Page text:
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This is the story of a truly terrible racehorse. Zippy Chippy was born April 20, 1991 and found fame for losing every single one of his 100 races. He was owned and trained by Felix Monserrate, a dreamer who traded his beat up 1988 Ford Truck for the horse believing the gelding could capture hearts around the world. That he did. But not through the winner’s circle.

William Thomas, a Canadian writer who penned the horse’s biography wrote of Felix and his loveable loser “They were both stubborn. They both never quit, and yet Felix was proud to be a trainer and Zippy was proud to be a racehorse, he just wasn’t very good at it”. Tom Glicoyne, a historian from the National Museum of Racing in the USA noted that Zippy Chippy “hasn’t done anything to harm the sport. But it’s a little bit like looking at the recorded performances of all horse races through the wrong end of the telescope”.

100 races, zero wins. On nearly 20 occasions Zippy failed to jump out of the gate and even start the race. On his final dash, he turned sharp right as the starters gun went off and stopped in front of the grandstand, bowing to the crowd. A true star after all.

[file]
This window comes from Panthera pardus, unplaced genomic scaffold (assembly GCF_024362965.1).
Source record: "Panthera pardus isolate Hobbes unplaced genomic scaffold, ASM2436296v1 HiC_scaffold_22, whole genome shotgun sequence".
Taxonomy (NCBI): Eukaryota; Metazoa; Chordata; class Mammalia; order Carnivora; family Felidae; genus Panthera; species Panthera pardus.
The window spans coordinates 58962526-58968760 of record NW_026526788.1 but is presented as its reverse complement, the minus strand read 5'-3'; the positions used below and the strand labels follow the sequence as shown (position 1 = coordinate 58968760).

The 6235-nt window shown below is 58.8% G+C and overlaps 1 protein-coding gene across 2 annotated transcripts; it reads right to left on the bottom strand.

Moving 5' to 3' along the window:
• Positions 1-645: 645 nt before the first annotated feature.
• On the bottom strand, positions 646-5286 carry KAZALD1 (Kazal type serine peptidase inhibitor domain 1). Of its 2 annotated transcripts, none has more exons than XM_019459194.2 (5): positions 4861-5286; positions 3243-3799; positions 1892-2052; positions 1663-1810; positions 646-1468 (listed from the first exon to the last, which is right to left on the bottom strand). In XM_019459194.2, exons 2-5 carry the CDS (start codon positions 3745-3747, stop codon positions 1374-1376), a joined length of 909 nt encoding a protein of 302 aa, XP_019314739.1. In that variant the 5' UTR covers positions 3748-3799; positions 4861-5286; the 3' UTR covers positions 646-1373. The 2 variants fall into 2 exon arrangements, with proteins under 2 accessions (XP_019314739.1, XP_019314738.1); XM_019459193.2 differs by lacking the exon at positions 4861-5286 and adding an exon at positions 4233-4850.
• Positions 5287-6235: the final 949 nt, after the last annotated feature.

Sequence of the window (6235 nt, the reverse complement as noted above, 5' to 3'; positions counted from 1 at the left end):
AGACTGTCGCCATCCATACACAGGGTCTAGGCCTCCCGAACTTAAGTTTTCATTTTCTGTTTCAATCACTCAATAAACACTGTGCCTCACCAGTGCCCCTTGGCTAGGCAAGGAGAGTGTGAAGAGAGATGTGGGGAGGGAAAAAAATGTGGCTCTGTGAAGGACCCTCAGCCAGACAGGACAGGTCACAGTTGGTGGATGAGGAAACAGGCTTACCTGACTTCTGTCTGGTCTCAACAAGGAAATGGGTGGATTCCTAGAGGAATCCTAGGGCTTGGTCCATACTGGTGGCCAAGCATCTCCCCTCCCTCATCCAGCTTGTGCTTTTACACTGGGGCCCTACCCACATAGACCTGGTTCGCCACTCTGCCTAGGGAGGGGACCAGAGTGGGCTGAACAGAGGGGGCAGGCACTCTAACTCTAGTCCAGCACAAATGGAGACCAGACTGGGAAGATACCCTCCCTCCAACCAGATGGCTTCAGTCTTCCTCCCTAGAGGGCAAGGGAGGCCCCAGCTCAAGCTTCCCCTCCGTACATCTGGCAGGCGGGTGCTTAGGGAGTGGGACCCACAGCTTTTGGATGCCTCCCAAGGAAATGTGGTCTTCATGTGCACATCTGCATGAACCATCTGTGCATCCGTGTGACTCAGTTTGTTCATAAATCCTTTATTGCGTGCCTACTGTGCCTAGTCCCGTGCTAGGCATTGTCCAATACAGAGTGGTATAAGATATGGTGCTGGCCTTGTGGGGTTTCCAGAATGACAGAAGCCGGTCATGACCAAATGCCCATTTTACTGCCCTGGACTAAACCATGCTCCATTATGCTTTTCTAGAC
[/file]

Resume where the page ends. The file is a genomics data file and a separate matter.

Zippy now lives on a retirement farm in New York and during Summer, hundreds of people visit his corral every week for photos. The horses in the neighbouring paddocks were winners, champions even, but it is Zippy Chippy the tourists pay to see.

Consistency is everything. Audiences don’t have a real awareness of the ratings systems that motivate, terrify and often paralyze us as professionals – all they hear is their favourite station or morning show. And the power of reliability is where stars are born.

When expectations are met, when entertainment becomes truly dependable and when brand values are carved in stone, great things will happen. Many a station and show have found fame – both from their listener base and their management teams – without ever being crowned top dog. A perennial #2 show for example, is worth more than one that bounces up and down everyday.

That is not to suggest one can rest on their laurels or that winning doesn’t matter – quite the opposite. Never take your eyes of the goal but be proud of the journey and strive for reliability over flash in the pan success.